Thursday, February 3, 2011

That Was Then

I was rummaging in my basement and found these: Voile Snakeskins.

From Downloads

What are they? That's a good question. They were touted as climbing "skins," but they didn't work so well. I bought my first pair over 15 years ago because I didn't want to spend money on mohair. Mohair works much better than slick siped plastic.

I also found these:

From Downloads

What are they? Another good question. They are first generation heel risers to make skinning uphill a bit easier. Before climbing bars were integrated into bindings, we strapped sawed off PVC pipe on our leather boots to serve that purpose. The purple ones pictured above are the manufactured kind. They dangled around your ankles when you skied and skinned. And when you hit an incline, you strapped them under your foot. They worked about 25 percent of the time.

Evolution of backcountry ski gear in the last 15 years is impressive. In this time period, I have gone from three pins and leather to Chouinard cables to various telemark bindings (Rivas, Superloops, Hammerheads) to Dynafits and beyond :).

Fifteen years ago, the gear choice for hardcore ski mountaineers was severely limited -- practically non-existent. Descents of high mountain peaks with a free heel was tantamount to suicide. Although I'm sure there were some who attempted and succeeded on this kind of gear, most of the hardcore descents were probably being done on full alpine gear. For example, Johnstone and M. Newcomb's first descent of the Hossack MacGowan couloir on the Grand Teton was done on full alpine gear. That meant that they had to carry at least 20, and probably close to 30, pounds of skis and boots on their back! That doesn't include their other mountaineering gear. Any person capable of that deserves a lot of respect.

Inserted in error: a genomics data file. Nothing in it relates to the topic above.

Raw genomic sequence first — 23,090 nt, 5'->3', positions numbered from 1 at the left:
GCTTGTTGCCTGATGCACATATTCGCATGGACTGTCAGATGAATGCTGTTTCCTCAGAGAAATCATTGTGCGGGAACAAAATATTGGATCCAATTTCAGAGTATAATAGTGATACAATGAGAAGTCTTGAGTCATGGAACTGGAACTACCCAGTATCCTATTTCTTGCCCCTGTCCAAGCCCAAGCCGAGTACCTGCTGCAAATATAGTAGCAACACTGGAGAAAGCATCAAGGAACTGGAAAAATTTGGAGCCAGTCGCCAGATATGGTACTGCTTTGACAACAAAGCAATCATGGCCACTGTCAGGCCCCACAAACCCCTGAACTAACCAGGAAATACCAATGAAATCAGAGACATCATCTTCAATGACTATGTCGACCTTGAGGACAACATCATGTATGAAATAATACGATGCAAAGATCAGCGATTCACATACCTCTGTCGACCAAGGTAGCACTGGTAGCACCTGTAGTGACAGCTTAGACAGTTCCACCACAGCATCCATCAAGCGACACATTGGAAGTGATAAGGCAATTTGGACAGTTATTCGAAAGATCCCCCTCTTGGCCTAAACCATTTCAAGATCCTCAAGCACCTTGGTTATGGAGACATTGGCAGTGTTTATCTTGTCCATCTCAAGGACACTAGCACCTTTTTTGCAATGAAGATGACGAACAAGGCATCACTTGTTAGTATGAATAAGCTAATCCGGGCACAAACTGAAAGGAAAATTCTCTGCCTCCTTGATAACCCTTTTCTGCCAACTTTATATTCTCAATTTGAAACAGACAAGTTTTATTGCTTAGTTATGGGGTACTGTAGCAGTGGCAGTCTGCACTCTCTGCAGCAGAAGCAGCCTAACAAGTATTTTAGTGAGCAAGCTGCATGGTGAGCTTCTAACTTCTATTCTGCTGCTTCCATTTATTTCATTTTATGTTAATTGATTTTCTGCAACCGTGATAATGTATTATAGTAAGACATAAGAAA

Today, backcountry gear has evolved to a point where it is essentially ski mountaineering gear, and very useful. Anyone can have a fully capable ski mountaineering setup that weighs 10 pounds, or even less. You can skin on this gear and climb on this gear, options some of the early ski mountaineering pioneers never had. This gear with the right pilot can handle the toughest of ski lines. With these huge advancements in gear, it stands to reason that today in 2011, much more is possible.


brian p. harder said...

Newcomb? Johnstone? Respect? Are you kidding? Those two hombres are two of the best ski mountaineers in North America, with a few rivals found in Europe, I'm sure. I've heard of H-M being repeated in recent years but it went a long time before anyone looked down that thing. The guys I know that have skied it say it was the scariest place they ever stood on skis, let alone contemplate a turn. Burly!

Jared said...

What they have done with what they had blows my mind.

It certainly isn't the gear that makes the skier. It's the skier that makes the skier. I wonder what they could have done with good gear?